Health A-Z

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Nausea is difficult for many people to describe. It is a very uncomfortable, but not painful, feeling that is felt in the back of the throat, the chest or the upper abdomen. The feeling is associated with distaste for food or an urge to vomit. When the body prepares to vomit, the following sequence may occur:

  • The muscular ring between the esophagus and stomach (esophageal sphincter) relaxes.

  • The abdominal muscles and diaphragm contract.

  • The windpipe (larynx) closes.

  • The lower portion of the stomach contracts.

When a person vomits, the stomach contents are expelled through the esophagus and mouth.

As a result of these body actions, when you have nausea you experience retching. Retching is repeated rhythmic contractions of respiratory and abdominal muscles that occur without your control. You may or may not vomit. Profuse sweating sometimes accompanies nausea.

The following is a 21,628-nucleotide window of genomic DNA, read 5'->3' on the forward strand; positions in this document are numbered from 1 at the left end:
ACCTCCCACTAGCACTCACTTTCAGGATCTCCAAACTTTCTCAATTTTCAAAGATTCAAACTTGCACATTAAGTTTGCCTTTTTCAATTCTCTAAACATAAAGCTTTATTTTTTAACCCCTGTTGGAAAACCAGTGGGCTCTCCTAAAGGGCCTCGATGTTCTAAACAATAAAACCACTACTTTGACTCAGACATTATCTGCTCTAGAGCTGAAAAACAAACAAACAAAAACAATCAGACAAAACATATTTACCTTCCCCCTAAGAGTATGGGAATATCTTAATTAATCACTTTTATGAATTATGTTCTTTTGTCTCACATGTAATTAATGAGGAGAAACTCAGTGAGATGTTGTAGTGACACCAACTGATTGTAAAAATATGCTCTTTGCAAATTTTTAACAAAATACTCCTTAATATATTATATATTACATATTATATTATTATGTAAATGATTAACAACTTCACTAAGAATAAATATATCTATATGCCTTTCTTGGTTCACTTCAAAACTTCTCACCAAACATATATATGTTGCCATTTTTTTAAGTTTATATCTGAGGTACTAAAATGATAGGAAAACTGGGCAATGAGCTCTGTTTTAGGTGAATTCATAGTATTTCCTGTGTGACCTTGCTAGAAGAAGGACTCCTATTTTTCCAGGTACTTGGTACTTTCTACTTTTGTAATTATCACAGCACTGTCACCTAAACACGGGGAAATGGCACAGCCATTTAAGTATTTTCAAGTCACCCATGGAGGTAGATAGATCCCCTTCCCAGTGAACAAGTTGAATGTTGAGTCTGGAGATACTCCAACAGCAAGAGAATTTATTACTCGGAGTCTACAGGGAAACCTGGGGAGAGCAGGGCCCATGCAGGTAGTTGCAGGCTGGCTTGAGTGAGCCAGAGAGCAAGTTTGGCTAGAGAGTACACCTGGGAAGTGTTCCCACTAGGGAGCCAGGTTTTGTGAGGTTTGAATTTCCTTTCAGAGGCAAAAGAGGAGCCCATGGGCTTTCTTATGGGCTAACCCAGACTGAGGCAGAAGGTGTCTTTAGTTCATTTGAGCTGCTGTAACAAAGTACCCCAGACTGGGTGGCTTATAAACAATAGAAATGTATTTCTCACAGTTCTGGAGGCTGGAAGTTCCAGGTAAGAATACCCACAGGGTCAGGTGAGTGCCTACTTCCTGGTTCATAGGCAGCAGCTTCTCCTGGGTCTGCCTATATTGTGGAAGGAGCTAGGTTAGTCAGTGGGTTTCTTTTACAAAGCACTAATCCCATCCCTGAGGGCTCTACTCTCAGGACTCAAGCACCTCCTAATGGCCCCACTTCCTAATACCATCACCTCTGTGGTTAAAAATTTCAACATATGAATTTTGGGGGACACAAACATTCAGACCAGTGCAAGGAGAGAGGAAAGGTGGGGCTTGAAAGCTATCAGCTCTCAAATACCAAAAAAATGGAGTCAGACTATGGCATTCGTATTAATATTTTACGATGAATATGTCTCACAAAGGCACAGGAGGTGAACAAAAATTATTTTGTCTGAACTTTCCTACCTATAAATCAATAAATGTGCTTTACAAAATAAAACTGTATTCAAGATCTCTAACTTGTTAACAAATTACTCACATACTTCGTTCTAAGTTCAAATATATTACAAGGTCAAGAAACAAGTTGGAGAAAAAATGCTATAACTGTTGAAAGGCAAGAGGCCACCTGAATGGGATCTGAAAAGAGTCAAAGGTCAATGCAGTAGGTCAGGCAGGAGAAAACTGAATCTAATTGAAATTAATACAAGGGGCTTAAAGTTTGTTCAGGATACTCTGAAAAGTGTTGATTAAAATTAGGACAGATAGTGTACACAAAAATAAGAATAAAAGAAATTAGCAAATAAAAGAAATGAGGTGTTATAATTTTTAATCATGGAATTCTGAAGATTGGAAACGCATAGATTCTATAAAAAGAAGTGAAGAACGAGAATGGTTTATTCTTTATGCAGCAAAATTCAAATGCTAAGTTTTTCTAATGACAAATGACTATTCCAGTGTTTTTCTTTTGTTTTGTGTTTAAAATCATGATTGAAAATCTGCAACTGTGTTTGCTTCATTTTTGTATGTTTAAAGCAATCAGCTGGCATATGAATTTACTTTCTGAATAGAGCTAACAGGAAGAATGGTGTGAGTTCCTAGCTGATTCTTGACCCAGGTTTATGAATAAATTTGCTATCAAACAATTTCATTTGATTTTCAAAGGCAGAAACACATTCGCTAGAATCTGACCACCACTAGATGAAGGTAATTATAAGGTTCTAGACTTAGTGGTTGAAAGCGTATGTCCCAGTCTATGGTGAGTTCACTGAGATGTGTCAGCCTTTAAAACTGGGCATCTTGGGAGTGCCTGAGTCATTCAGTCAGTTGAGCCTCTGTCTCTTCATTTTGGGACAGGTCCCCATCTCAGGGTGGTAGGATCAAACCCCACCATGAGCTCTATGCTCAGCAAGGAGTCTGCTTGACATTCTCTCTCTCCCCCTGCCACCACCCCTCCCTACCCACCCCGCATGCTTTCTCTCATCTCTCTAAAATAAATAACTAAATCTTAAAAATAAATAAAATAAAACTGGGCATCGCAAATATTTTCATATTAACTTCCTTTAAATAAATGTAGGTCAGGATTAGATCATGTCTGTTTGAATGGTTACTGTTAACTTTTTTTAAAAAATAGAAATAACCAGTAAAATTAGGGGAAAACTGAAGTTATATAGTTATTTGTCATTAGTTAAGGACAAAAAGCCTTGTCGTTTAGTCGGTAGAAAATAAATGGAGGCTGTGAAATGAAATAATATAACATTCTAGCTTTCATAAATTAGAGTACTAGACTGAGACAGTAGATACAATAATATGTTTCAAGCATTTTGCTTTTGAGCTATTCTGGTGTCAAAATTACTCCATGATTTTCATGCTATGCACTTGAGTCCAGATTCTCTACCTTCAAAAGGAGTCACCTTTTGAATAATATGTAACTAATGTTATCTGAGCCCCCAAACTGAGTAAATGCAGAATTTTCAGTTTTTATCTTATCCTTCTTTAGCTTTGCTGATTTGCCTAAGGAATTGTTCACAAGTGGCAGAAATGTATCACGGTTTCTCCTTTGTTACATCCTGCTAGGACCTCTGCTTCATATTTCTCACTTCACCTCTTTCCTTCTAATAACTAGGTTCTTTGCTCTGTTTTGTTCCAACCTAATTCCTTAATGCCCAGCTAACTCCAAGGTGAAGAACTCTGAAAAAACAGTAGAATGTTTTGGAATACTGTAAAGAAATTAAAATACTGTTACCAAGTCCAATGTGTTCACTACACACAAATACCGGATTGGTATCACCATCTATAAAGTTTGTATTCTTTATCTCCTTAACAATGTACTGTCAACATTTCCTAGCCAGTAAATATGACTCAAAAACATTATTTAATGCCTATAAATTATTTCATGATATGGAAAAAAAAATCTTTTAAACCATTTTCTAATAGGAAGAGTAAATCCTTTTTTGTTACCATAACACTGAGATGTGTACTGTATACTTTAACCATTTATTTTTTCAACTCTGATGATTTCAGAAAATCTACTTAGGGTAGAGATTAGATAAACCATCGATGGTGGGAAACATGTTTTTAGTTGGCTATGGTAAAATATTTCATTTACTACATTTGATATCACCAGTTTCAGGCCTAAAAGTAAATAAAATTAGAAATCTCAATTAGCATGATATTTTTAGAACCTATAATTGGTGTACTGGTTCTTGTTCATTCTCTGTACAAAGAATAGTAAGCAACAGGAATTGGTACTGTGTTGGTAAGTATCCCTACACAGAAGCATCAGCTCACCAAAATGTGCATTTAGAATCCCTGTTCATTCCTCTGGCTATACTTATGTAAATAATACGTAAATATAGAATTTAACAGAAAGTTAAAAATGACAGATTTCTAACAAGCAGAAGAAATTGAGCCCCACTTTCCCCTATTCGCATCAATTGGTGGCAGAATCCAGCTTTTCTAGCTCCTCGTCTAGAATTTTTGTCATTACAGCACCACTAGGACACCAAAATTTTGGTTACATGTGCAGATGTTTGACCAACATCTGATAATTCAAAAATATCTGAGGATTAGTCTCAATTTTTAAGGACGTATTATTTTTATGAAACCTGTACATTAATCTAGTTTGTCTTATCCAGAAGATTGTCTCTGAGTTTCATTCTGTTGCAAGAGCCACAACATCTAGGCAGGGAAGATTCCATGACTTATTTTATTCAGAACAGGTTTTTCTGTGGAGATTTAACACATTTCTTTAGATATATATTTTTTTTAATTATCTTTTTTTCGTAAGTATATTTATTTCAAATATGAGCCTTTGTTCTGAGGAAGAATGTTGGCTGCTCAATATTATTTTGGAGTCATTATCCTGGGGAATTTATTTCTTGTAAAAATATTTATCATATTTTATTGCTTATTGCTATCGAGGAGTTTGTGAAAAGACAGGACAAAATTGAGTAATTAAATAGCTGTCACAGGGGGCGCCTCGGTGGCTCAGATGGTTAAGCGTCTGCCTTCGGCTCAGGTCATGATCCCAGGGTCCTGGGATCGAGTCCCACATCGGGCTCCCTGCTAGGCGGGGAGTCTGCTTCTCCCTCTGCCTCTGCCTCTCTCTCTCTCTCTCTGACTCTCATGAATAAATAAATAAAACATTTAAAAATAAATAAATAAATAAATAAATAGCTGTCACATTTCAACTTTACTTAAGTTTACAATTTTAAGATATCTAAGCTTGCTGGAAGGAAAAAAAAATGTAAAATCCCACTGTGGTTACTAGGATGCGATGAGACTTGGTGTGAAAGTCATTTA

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From Health A-Z, Harvard Health Publications. Copyright 2007 by the President and Fellows of Harvard College. All rights reserved. Written permission is required to reproduce, in any manner, in whole or in part, the material contained herein. To make a reprint request, contact Harvard Health Publications. Used with permission of StayWell.

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